2. ^ Boles, p. 35.
  3. ^ Dickinson, E.C.; Christidis, L., eds. (2014). The Howard & Moore Complete Checklist of the Birds of the World. Volume 2: Passerines (4th ed.). Eastbourne, UK: Aves Press. pp. xxxvii–xxxiv. ISBN 978-0-9568611-2-2.
  4. ^ Oliveros, C.H.; et al. (2019). "Earth history and the passerine superradiation". Proceedings of the National Academy of Sciences of the United States. 116 (16): 7916–7925. doi:10.1073/pnas.1813206116.
  5. ^ Schodde R, Mason IJ (1999). The Directory of Australian Birds : Passerines. A Taxonomic and Zoogeographic Atlas of the Biodiversity of Birds in Australia and its Territories. Collingwood, Australia: CSIRO Publishing. ISBN 0-643-06456-7.
  6. ^ Loynes, Kate; Joseph, Leo; Keogh, J. Scott (2009). "Multi-locus phylogeny clarifies the systematics of the Australo-Papuan robins (Family Petroicidae, Passeriformes)". Molecular Phylogenetics and Evolution. 53 (1): 212–19. doi:10.1016/j.ympev.2009.05.012. PMID 19463962.
  7. ^ Gill, Frank; Donsker, David, eds. (2019). "Australasian robins, rockfowl, rockjumpers, Rail-babbler". World Bird List Version 9.2. International Ornithologists' Union. Retrieved 15 June 2019.
  8. ^ a b Christidis, L.; Irestedt, M.; Rowe, D.; Boles, W.E.; Norman, J.A. (2011). "Mitochondrial and nuclear DNA phylogenies reveal a complex evolutionary history in the Australasian robins (Passeriformes: Petroicidae)". Molecular Phylogenetics and Evolution. 61 (3): 726–738. doi:10.1016/j.ympev.2011.08.014.
  • Del Hoyo, J.; Elliot, A. & Christie D. (editors). (2007). Handbook of the Birds of the World. Volume 12: Picathartes to Tits and Chickadees. Lynx Edicions. ISBN 978-84-96553-42-2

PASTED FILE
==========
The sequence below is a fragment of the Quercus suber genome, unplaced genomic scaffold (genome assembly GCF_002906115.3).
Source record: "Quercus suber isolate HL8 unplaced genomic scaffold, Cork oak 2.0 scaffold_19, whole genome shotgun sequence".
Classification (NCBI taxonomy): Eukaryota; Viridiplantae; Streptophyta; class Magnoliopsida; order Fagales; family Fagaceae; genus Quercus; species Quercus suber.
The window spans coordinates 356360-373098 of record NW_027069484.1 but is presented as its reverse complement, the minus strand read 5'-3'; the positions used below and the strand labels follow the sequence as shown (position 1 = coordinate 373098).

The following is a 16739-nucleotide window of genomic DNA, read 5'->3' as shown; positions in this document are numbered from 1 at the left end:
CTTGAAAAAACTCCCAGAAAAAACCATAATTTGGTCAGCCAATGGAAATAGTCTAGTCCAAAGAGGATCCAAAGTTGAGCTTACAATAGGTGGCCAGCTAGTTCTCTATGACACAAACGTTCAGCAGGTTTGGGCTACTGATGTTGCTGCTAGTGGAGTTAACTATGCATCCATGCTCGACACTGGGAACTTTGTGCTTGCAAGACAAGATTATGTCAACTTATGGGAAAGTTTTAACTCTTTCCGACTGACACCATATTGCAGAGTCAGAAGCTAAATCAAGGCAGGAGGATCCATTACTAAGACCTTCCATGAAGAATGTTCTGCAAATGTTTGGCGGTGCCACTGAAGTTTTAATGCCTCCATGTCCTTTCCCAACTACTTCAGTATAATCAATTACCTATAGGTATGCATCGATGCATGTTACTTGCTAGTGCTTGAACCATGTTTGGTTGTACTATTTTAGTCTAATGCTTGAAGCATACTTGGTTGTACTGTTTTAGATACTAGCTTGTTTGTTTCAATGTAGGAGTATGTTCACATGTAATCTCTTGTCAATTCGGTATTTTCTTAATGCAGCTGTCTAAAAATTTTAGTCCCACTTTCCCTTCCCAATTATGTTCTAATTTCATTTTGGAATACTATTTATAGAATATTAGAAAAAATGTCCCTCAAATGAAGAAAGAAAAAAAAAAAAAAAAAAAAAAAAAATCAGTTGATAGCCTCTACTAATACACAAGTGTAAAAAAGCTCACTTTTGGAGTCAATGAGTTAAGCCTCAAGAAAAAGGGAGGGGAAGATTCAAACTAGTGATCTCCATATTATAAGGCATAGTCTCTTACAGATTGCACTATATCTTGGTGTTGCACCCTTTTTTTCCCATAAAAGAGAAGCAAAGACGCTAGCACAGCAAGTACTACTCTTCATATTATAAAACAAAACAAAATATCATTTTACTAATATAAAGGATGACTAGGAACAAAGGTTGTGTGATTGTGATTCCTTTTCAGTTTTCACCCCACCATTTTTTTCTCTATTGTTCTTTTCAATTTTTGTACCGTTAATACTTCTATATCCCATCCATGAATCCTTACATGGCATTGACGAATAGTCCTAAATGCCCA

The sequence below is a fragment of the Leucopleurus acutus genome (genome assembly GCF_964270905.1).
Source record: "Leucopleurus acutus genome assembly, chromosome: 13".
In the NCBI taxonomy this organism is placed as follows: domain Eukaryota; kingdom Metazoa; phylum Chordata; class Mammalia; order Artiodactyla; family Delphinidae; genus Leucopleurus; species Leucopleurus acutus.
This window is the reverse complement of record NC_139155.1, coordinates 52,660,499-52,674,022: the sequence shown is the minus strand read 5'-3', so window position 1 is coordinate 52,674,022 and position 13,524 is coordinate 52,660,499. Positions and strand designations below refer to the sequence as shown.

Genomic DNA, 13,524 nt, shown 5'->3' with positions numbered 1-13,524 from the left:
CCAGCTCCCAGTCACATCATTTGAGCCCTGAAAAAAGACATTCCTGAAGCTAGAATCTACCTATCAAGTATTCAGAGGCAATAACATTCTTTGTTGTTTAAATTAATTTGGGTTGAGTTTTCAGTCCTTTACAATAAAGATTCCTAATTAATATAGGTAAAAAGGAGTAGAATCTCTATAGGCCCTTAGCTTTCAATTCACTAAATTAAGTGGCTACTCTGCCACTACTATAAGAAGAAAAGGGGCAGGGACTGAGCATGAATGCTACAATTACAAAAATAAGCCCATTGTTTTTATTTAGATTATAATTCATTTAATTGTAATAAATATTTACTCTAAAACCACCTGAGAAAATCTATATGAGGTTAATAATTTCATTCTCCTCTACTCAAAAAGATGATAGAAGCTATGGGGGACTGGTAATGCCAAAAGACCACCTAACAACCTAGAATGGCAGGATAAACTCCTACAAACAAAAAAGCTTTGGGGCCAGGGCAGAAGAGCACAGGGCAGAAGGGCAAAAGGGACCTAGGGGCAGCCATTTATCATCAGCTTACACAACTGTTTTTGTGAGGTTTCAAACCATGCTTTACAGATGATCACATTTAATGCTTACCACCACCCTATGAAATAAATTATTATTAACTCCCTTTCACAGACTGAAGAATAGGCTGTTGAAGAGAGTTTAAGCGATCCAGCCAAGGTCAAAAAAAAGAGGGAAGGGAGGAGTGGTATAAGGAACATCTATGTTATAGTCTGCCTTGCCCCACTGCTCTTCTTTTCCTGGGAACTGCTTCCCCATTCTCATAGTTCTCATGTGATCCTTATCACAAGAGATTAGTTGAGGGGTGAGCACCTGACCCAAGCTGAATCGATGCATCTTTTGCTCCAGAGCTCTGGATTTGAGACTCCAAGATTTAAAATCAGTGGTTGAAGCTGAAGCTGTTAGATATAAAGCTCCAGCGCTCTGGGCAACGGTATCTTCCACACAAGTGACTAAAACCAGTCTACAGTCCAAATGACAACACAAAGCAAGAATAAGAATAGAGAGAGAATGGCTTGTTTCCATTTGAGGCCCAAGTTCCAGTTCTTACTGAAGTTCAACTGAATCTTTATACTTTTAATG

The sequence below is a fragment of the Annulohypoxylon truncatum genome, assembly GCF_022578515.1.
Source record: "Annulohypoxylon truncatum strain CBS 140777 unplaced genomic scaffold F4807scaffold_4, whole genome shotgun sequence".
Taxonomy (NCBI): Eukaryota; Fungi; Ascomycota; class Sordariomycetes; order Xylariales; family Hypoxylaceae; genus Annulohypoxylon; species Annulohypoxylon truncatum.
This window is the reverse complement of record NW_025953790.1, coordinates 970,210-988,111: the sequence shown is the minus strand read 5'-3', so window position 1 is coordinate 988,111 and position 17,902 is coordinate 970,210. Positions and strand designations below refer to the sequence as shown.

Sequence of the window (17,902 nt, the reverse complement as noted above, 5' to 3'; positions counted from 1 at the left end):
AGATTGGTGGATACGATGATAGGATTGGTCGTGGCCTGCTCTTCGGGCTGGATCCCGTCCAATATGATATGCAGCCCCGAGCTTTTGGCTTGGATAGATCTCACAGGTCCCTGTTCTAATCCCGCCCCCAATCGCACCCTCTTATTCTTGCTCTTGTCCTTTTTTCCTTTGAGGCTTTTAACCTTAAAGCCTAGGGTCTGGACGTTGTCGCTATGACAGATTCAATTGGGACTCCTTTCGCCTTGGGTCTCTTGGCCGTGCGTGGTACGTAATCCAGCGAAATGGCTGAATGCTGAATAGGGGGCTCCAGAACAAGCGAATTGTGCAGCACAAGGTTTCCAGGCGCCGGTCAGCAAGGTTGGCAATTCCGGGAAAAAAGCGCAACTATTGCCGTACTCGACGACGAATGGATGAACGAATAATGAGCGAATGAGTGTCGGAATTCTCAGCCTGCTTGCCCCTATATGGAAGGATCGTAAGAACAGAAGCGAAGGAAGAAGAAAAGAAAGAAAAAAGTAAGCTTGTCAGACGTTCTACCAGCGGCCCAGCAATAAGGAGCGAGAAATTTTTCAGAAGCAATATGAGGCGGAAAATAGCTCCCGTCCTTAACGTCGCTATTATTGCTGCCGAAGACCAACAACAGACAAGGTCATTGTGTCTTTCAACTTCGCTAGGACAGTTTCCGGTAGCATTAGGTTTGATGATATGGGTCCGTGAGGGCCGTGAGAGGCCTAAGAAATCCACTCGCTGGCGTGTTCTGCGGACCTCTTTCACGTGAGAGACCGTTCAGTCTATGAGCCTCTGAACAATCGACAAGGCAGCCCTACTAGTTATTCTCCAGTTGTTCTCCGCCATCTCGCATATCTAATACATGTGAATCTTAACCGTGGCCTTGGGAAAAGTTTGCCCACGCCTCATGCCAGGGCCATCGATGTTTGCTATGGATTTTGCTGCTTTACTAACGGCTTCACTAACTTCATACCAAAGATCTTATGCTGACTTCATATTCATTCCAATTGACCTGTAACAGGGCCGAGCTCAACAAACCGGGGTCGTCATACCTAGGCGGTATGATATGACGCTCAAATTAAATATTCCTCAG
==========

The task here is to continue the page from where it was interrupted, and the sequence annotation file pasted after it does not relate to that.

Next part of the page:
• Mathews, G. M. (1920): The Birds of Australia Vol. VIII, No. 4.
  • Miller, Hilary C.; Lambert, David M. (2006). "A molecular phylogeny of New Zealand's Petroica (Aves: Petroicidae) species based on mitochondrial DNA sequences". Molecular Phylogenetics and Evolution. 40 (3): 844–855. doi:10.1016/j.ympev.2006.04.012. PMID 16750641.

Cited text

  • Boles, Walter E. (1988). The Robins and Flycatchers of Australia. Sydney: Angus & Robertson. ISBN 0-207-15400-7.

External links

Banded yellow robin

The banded yellow robin or olive-yellow robin (Gennaeodryas placens) is a species of bird in the Australasian robin family Petroicidae that is found in New Guinea. It is the only species in the genus Gennaeodryas. Its natural habitats are subtropical or tropical moist lowland forest and subtropical or tropical moist montane forest.

It is threatened by habitat loss. It has a high mortality rate due to its inability to traverse across a matrix.

Eastern yellow robin

The eastern yellow robin (Eopsaltria australis) is an Australasian robin of coastal and sub-coastal eastern Australia. The extent of the eastern yellow robin's residence is from the extreme southeast corner of South Australia through most of Victoria and the western half of New South Wales and north as far as Cooktown. Tropical Northern Queensland birds are mainly restricted to the warm heights of the Great Dividing Range.

Eopsaltria